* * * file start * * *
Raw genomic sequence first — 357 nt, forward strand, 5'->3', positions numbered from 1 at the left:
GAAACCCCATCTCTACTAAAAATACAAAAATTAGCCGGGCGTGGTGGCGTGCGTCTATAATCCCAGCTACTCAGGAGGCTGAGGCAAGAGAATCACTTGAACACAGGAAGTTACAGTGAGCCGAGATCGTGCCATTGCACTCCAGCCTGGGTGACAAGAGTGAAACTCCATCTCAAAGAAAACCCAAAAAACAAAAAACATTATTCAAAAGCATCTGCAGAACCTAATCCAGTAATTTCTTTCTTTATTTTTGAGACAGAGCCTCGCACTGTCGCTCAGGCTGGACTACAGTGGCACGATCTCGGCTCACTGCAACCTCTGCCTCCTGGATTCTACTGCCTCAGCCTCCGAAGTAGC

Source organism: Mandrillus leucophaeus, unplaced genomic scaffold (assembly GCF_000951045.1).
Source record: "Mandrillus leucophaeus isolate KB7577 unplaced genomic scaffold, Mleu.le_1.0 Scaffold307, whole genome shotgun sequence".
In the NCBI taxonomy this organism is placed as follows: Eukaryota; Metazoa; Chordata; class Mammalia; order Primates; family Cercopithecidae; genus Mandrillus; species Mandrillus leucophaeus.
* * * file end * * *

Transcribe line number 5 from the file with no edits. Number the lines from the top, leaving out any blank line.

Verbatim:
In the NCBI taxonomy this organism is placed as follows: Eukaryota; Metazoa; Chordata; class Mammalia; order Primates; family Cercopithecidae; genus Mandrillus; species Mandrillus leucophaeus.